Q&A Tuesday: Guard info officer promotes education for fellow soldiers
September 22, 2005
Sgt. Patrick Kelley of the Nevada Army National Guard knows what it’s like to earn a degree on the run. He started work on a bachelor’s degree at American InterContinental University, an online school, about a year ago. Since starting, the 35-year-old Nevadan has found such a great institution that he’s talked six buddies into attending.
“I’m a huge advocate of education,” he said. “I think if people don’t get it, they’re making a huge mistake. As the education NCO (noncommissioned officer) for the unit, I’m practically pushing it down (my soldiers’) throats, to be honest.”
How old are you? Where did you grow up? Where have you lived in Nevada?
I am 35 and grew up in Arlington, Texas. However, I have lived in Las Vegas for six years. My headquarters was at the Nevada Army National Guard in Carson City. I spent from a week to two weeks in Carson City about every other month. So, about 25 percent of my life while in Nevada was spent in Carson City.
What age were you when you decided to joining the Nevada Guard? How long have you been in?
I have been in the U.S. National Guard for roughly 15 years, about six of those years in the Nevada Army National Guard. I believe I transferred to the Nevada Guard at 29. It is a highly professional and respected Guard organization, especially the 1st Squadron, 221st Cavalry, to which I belong.
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What do you do full-time?
In truth, there is no distinction between my National Guard job and my civilian job. I have been on active duty for about three years now with the Nevada Guard. Prior to that, I was a government technician supporting the IT (Information Technology) operations for the Nevada Guard for about three years. I now do the same thing on active duty with the 1-221 CAV.
My title is information management officer and I manage our IT assets, IT repair operations and our newly developed Squadron Intranet. I also assist in the development and implementation of IT enhanced operations for field operations. It can be a fun job at times.
What made you seek a bachelor’s degree in information systems? Where are you going to school? How long have you been going?
While I am happy in my position with the government, I could see those I worked for possess those educational credentials. It was clear to me that I would have to pursue my degree as well. So, roughly a year ago, I signed up at American InterContinental University and started my BS-IT program and am facing graduation sometime in April.
What difficulties do you run into? Do you have time to do schoolwork while being in the Guard?
We are located at Fort Irwin, Calif., the front-line training element to forces being rotated to Iraq. Without going into too much detail, our mission is to prepare troops who will be deployed to the Southwest Asian region for the dangers and difficulties they will face upon their arrival.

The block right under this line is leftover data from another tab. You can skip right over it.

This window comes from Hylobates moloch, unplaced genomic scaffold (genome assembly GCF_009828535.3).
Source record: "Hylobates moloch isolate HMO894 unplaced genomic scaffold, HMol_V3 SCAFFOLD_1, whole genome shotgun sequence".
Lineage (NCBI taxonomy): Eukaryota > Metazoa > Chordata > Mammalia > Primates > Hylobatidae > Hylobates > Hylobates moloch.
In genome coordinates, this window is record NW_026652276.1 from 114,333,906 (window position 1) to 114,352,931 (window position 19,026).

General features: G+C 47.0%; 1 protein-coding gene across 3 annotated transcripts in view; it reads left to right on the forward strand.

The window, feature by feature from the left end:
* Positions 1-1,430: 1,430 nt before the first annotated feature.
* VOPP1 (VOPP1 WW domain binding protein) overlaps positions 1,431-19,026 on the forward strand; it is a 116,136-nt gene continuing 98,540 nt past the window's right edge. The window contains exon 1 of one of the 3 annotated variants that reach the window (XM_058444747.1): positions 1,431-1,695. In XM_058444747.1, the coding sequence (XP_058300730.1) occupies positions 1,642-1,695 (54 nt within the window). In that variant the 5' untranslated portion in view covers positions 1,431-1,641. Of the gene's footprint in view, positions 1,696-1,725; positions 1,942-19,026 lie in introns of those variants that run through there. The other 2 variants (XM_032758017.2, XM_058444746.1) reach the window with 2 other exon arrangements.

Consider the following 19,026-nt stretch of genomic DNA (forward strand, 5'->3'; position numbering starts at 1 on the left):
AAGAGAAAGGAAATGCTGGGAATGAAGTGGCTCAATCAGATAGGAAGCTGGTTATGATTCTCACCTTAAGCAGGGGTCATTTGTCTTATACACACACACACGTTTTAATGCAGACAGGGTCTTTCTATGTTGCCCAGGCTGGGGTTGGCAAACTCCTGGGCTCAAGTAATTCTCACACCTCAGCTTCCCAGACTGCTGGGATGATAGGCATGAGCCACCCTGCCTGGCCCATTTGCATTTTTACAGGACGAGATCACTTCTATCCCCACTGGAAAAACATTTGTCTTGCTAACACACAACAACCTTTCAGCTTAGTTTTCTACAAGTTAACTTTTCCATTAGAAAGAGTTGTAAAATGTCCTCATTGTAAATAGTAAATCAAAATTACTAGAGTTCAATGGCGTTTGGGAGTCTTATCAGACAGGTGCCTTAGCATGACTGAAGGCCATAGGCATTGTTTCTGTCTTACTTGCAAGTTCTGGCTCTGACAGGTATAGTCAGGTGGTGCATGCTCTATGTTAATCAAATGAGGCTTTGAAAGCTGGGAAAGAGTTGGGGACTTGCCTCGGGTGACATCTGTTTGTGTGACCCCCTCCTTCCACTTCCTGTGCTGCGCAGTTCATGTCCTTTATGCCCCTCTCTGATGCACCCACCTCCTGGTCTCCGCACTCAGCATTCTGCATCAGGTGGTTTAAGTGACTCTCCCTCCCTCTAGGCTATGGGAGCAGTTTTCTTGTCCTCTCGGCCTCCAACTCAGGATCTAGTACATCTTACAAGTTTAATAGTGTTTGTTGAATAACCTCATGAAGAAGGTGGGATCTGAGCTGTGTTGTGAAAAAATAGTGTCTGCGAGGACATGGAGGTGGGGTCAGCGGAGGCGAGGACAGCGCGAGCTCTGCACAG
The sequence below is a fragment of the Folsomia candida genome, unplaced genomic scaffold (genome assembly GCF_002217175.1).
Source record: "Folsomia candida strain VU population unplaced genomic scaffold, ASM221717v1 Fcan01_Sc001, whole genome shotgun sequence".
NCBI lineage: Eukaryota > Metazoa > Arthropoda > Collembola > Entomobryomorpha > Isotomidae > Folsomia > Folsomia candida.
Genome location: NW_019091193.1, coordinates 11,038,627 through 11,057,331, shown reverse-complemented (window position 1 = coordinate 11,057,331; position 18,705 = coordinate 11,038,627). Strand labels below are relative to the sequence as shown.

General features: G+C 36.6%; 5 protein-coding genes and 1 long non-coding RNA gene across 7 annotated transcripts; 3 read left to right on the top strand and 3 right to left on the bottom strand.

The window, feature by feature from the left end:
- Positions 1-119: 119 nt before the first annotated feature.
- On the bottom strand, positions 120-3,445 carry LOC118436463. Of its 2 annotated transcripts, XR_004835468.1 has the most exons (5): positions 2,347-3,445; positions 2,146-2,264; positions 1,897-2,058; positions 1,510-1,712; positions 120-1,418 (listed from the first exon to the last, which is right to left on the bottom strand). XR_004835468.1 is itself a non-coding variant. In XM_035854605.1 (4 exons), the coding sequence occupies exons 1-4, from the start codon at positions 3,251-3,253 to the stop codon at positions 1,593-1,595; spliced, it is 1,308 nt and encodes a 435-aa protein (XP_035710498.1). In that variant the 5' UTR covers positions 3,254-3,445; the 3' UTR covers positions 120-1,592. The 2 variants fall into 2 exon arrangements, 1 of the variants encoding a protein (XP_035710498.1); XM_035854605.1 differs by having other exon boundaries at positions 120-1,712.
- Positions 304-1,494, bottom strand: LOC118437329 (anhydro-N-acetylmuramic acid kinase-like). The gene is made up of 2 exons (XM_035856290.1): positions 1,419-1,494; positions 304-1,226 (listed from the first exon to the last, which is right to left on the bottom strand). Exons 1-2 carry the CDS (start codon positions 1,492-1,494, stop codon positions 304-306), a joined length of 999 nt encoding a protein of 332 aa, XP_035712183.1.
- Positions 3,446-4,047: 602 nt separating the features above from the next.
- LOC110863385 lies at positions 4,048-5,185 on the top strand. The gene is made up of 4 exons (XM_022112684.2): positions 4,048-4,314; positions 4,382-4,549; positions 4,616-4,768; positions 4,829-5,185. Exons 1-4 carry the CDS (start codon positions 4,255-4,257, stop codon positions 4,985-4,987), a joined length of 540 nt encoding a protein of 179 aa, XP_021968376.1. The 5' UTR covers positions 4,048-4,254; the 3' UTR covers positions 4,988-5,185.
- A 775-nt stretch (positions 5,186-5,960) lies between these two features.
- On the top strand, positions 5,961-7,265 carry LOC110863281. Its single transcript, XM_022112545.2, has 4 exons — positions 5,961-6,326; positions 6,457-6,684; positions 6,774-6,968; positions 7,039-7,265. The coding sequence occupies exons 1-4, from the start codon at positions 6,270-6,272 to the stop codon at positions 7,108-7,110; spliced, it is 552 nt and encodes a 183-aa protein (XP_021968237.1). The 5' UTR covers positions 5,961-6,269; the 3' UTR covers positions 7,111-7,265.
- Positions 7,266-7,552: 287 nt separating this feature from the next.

The goal is to greatly reduce casualties caused by unprepared exposure to IEDs, guerilla warfare, cultural considerations and proper societal conduct within the region. In the end, it is our belief that such training reduces casualties on both sides while also reducing or eliminating cultural friction between our troops and the local populous, all this done through military training, cultural education and familiarity with the environment and its people.
Would you recommend the online college to anyone else?
Of course I would recommend the program to others. The IT industry can be, and is, an exciting set of fields with no direction to go but up. Every facet of our modern advancement in this world, as it applies to globalization, medicine, communications, space exploration, to name a few, are largely dependent on true professionals with the right education in information technology.
From programmers and database administrators, to data network and satellite communication engineers, the fundamentals of each are covered in this program. Of course, the real education I believe starts in the masters program, but you can’t do one without the other, right?
Are you receiving support – financial and otherwise – from family and your officers in the military?
As far as the military, I am getting great support. There are times where missions come first in a high tempo environment such as ours, but my command understand the importance of education and tries to accommodate that as much as professional possible.
As far as financial assistance, I am using tuition assistance through the Army, and I have available the GI Bill in full come November. So yes the government to date has definitely supported my scholastic efforts. As far as family, well, I am 35. I am a bit too old to be asking Mom for college money.